changes in Applicable Law relating specifically to the education finance industry that are in the aggregate more adverse to the Company and its Subsidiaries, taken as a whole, than the legislative and budget proposals . . . .
There is no materiality qualifier here. It only requires that the proposal be adverse in any respect. And SLM has already admitted that it estimates the bill is more adverse to core earnings over a five year period by 1.8%-2.1%. A Delaware court will utilize the normal interpretation rules for contracts when interpreting this provision. This will require it to enforce the plain meaning of the contract unless it is ambiguous. If it is ambiguous the court will then look to the parties' intentions. Here, I doubt a Delaware court would get past the plain reading of this highly-negotiated contract which requires that it only be more adverse.
Moreover, even if [SLM] is correct and Flowers must prove an MAE over and above the "incremental impact of the provisions of the CCRA relative to the pending budget and legislative proposals that are referenced in the 10-K," [SLM] makes another fundamental error. SLM is arguing that the MAE should be measured on a net basis -- the "totality" of the MAE (i.e., they lump together the good and bad effects and take the net effect). However, I believe a MAE is assessed based on the bad effects to the exclusion of the good. After all this is what the parties are assessing. I admit this is an open question under Delaware law, but this is my reading. Moreover, here [SLM] conflates the disproportionate aspect of the proposal with whether a MAE did indeed occur. For these purposes, [SLM does not deny that an MAE occurred in its complaint and] still has not disclosed the numbers necessary to make this calculation. They have only stated that it would have a disproportional impact compared to the disclosure in the 10-K. Thus, the jury is still out about whether an MAE has indeed occurred, though, the way the parties are acting it looks that way -- i.e., if SLM did not have an MAE it would disclose the numbers.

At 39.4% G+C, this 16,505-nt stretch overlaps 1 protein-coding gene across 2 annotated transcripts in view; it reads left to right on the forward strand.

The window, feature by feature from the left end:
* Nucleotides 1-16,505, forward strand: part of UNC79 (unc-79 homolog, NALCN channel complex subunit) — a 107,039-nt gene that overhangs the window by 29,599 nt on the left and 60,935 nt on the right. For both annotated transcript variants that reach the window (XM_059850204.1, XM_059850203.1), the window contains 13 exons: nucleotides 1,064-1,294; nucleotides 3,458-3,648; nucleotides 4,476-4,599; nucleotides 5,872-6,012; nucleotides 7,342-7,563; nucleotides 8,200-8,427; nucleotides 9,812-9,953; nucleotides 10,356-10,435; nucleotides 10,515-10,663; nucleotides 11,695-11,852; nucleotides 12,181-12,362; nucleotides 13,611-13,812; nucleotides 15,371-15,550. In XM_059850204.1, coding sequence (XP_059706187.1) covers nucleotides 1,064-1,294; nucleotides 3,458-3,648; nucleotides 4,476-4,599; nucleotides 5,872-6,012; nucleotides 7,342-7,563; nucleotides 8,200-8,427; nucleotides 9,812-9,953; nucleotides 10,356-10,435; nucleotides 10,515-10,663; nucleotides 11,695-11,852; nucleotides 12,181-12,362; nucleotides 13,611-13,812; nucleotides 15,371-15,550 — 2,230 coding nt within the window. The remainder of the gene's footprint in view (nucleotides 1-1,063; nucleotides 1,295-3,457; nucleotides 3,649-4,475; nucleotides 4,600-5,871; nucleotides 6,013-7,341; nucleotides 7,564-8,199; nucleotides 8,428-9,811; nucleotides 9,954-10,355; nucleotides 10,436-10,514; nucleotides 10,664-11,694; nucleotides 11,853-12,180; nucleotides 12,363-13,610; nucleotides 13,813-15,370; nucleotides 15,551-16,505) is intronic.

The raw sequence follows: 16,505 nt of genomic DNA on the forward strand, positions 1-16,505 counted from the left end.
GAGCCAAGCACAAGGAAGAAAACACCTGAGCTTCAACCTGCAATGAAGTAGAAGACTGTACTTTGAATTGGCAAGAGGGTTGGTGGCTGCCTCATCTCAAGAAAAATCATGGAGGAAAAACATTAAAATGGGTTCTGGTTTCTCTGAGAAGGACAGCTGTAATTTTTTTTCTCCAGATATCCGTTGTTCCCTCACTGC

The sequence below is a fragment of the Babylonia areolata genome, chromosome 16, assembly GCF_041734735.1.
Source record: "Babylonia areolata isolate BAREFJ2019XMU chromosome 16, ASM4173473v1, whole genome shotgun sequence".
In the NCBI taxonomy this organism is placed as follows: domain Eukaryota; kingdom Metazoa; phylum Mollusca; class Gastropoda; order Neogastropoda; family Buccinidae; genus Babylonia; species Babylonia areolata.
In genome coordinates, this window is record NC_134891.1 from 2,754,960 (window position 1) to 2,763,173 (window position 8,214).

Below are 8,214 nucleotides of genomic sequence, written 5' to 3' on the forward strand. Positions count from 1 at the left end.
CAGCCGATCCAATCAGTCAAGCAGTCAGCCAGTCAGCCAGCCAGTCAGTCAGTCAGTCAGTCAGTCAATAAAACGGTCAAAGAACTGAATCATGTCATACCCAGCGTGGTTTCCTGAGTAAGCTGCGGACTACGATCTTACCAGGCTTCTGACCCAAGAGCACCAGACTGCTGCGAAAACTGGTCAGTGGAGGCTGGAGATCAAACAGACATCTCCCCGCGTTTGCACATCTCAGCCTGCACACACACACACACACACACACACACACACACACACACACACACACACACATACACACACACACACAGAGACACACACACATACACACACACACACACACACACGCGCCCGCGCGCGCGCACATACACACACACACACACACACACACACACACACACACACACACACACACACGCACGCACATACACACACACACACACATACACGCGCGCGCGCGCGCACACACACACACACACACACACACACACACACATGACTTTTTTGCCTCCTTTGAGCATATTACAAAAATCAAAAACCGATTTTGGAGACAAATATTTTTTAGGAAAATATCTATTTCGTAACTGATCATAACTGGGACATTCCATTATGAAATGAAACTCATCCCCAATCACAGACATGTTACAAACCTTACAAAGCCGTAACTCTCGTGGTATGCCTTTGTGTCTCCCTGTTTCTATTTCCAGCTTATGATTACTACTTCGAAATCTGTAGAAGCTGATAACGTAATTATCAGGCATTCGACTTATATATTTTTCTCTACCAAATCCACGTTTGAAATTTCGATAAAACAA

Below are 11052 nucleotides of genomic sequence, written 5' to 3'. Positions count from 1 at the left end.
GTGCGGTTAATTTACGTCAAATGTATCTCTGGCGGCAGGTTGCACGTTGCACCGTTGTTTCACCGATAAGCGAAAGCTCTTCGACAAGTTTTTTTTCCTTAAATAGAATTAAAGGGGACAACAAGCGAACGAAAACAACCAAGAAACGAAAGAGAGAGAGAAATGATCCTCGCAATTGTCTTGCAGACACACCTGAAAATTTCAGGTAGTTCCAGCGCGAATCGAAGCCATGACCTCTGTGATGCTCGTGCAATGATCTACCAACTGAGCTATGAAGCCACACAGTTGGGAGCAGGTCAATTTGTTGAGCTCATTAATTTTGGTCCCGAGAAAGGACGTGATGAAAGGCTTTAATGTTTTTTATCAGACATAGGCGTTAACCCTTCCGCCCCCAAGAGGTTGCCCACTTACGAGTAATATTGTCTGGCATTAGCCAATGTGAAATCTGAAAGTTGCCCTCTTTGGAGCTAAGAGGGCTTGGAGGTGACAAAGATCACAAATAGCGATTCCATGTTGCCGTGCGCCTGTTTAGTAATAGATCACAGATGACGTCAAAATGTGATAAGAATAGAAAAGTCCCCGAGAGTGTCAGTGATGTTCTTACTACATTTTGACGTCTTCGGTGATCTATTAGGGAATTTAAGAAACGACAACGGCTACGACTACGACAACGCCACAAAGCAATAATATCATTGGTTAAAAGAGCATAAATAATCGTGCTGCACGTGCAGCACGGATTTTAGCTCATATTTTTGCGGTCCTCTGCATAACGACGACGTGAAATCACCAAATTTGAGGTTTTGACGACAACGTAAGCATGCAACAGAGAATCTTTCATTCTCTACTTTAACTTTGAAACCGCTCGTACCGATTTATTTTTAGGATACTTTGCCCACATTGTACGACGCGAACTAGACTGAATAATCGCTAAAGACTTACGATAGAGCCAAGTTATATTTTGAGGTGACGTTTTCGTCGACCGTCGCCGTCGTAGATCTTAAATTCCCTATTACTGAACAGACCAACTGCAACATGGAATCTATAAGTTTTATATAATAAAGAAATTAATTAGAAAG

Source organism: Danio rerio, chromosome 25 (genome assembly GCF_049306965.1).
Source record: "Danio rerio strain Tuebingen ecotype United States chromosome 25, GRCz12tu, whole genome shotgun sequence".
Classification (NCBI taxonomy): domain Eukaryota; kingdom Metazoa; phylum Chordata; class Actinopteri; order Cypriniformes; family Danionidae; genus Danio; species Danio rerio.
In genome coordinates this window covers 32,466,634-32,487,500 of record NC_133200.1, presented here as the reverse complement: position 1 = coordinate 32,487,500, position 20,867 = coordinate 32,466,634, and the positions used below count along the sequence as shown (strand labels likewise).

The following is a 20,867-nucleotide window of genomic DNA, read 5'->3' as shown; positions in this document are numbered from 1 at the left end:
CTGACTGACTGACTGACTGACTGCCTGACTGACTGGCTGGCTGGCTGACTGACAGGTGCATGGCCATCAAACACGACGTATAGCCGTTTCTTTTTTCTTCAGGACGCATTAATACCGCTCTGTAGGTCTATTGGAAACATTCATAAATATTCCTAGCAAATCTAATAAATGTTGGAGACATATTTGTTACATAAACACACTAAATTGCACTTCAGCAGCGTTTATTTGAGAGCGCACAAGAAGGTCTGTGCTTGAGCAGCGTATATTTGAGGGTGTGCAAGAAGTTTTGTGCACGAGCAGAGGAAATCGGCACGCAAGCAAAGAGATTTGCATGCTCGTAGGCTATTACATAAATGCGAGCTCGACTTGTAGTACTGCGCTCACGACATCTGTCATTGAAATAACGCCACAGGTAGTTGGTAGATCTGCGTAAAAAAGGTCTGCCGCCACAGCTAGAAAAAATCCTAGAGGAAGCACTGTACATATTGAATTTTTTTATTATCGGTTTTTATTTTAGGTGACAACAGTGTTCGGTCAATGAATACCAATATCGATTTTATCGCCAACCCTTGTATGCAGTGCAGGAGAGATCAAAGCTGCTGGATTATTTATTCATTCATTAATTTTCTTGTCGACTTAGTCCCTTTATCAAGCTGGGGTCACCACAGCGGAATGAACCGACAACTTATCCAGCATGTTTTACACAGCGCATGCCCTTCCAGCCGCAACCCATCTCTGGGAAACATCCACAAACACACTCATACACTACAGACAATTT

Ultimately, SLM almost wholly relies on this last point to prove that a MAC did not occur. If this is their main argument, I don't think that they have a great case. But litigation is always risky and as QVT noted in their own letter the Delaware courts may decide to award SLM a consolation prize. And as I said last night when commenting on the fact of litigation: